Todd and Heidi moved to Bahia de Caraquez (on Ecuador’s coast) in January 2016. After the earthquake hit that town on April 16th, their family moved to Cuenca.

This is their first international move and they are loving their new life in Cuenca.

Read their full story

Todd writes a daily blog about life in Ecuador at Todd Talk in Ecuador.


Linn Vermilion Smith Living in Pakakuna Gardens, Chaca

Linn Vermilion Smith Ecuador

Linn’s journey from the US to Cuenca, the coast and then back to the Andes (near Quito) is one that many expats can relate to.

After arriving in Cuenca in 2010, they decided to look for a warmer climate. (Some expats find it cold in Cuenca.)

After a short period on the coast, they settled in Chaca – just outside of Quito – in a small community called Pakakuna Gardens.

Read her full story


Why I Decided to Move to Loja Ecuador: Jesse Bayer

jesse bayer ecuadorIn 2013, Jesse moved from New York to the province of Loja in Southern Ecuador.

Jesse was a real estate investor in New York City and offers a unique perspective on real estate in Ecuador.

Read his full story

Jesse is co-founder of Abundant Living Ecuador – a real estate and relocation services company based out of Loja.


Mark Cowtan Living in Capaes, Salinas Ecuador

ecuador-expats-Cowtan-Family-Capaes

In December 2012, Mark and his family moved from Northern California to Salinas, Ecuador.

He is British and his wife is Peruvian.

Read his full story

A couple of years ago, Mark’s family was featured in House Hunters International.


Why We Sold it All and Moved to Cuenca Ecuador (Haines Family)

dena-haines-expatBack in 2013, I (Bryan) wrote this overview of why we decided to sell everything and move to Cuenca, Ecuador.

Dena also wrote her expat profile about our life in Cuenca – after we had lived there for a year and a half.

A couple of years ago, Dena wrote What’s it Like to Live in Cuenca Ecuador? This has been one of our most read articles on the site.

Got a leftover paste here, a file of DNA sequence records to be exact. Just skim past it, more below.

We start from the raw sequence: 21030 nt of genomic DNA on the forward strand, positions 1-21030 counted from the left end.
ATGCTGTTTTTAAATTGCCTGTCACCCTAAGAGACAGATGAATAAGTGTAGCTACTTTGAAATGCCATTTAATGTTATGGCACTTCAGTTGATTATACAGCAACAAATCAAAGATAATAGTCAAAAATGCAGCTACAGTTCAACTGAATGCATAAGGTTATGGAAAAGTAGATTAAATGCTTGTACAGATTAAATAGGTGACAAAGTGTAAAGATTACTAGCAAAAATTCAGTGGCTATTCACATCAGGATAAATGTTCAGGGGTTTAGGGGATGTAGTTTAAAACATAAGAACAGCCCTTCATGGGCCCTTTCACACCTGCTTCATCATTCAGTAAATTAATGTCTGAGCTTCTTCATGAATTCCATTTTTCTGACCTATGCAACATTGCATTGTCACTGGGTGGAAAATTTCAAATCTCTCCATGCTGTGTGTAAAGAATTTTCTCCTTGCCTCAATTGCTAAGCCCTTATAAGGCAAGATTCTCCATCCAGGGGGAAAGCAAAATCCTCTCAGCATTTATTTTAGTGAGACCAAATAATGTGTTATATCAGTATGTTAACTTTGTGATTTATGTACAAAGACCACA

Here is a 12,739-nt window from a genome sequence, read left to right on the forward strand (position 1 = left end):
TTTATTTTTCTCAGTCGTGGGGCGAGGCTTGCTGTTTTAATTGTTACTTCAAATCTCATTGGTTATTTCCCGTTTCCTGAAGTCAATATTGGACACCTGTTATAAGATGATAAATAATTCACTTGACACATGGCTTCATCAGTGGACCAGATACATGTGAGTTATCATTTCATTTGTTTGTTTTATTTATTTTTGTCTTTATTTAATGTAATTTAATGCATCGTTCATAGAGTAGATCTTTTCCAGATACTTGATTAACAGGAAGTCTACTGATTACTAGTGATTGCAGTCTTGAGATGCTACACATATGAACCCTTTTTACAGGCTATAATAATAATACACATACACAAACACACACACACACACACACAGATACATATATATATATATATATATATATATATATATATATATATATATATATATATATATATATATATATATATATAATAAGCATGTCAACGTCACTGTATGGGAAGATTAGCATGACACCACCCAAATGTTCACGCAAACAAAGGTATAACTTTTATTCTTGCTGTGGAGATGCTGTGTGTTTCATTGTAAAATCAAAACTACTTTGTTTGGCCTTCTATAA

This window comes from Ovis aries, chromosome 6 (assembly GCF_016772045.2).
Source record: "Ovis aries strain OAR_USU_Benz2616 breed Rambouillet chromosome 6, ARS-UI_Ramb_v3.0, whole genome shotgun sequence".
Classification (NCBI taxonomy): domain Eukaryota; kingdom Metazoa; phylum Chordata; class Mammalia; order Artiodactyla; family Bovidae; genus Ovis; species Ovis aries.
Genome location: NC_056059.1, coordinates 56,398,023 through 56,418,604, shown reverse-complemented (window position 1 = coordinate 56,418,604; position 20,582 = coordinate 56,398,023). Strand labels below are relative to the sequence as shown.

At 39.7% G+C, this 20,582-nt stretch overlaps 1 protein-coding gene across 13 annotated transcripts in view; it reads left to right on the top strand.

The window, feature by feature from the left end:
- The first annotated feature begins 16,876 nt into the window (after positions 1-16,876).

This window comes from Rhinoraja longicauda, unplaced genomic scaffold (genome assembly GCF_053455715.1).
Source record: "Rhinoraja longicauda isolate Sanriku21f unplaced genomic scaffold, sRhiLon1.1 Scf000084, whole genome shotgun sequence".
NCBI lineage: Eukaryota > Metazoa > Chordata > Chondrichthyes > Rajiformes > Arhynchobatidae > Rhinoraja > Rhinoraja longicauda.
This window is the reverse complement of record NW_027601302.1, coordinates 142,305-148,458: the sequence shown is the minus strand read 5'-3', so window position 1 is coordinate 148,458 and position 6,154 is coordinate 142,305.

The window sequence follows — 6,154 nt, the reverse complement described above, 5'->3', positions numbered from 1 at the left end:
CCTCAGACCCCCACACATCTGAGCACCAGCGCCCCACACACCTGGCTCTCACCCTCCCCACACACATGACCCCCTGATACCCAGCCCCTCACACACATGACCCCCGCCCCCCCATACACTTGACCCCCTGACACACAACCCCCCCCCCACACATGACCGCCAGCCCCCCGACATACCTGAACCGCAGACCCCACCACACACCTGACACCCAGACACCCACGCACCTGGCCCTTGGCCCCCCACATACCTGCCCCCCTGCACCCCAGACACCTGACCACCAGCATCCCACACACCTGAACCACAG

And our daughter, Drew, also wrote about what it was like for her to move to Ecuador when she was 8-years-old: My Move to Ecuador: From the Eyes of an 8-Year-Old Canadian Girl


David Day Living in Canoa, Manabi Ecuador

david-day-Canoa-Manabi-Ecuador-iconDavid lives in Canoa with his Ecuadorian wife and two children.

He has worked with a micro-brewery in Canoa and also as a tour guide.

Read his full story


Stewart Perez Living in Cumbaya, Ecuador

ecuador-expat-Stewart-Perez-iconStewart and his family moved from Florida to Cumbayá (Pichincha Province).

He works as a property and construction manager.

Read his full story


House Hunters International Ecuador: All 14 Episodes

house-hunters-international-ecuadorWith it’s popularity among expats, it’s little wonder that Ecuador has been in the sights of House Hunters International.

Back in 2012, our family was featured in a House Hunters International episode in Cuenca.

See all 14 Ecuador episodes

Curious about HHI? See our behind the scenes in House Hunters International.


Gary Sisk Living in Cuenca, Ecuador

gary-sisk-cuenca-ecuadorGary moved from the States back in 2011.

Since then, he wrote a book about his move (Why Ecuador for Me) and a blog.

Read his full story

His story is one of our most highly commented of all of them.


Jamie Stambaugh Living in Cotacachi

Jamie is a young mother of two boys who lived in Cotachaci for just over a year.

In her story, you’ll read what it was like to school her two boys in the local school system.

Read her full story

Jamie gives this important tip: “I think being very honest with yourself about what you can and cannot handle about your living space will help a lot when budgeting for a place to live.”


Christina Ring Living in Otavalo

After visiting Ecuador on her honeymoon, Christina and Thomas decided to move two years later.

Christina is from Germany and now operates 4 Volcanoes Lodge. Christina wrote a piece about owning horses in Ecuador.

Read her full story

Learn more about her lodge 4volcanoes.com.

Your Turn

Do you have a question you would like to ask an expat? Just visit their specific page and ask it in the comment section.


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Diana

Sunday 10th of October 2021

lovely to see all these engaging comments. I am just beginning to explore Ecuador and hoping to journey there this year.

Gabriela

Monday 29th of March 2021

Hi there, I recently purchased a property in Salinas, I would like to know if anyone can recommend a good security company. I'm looking for a security system that will alert the police if anything happens.

Does anyone know of any that I can contact?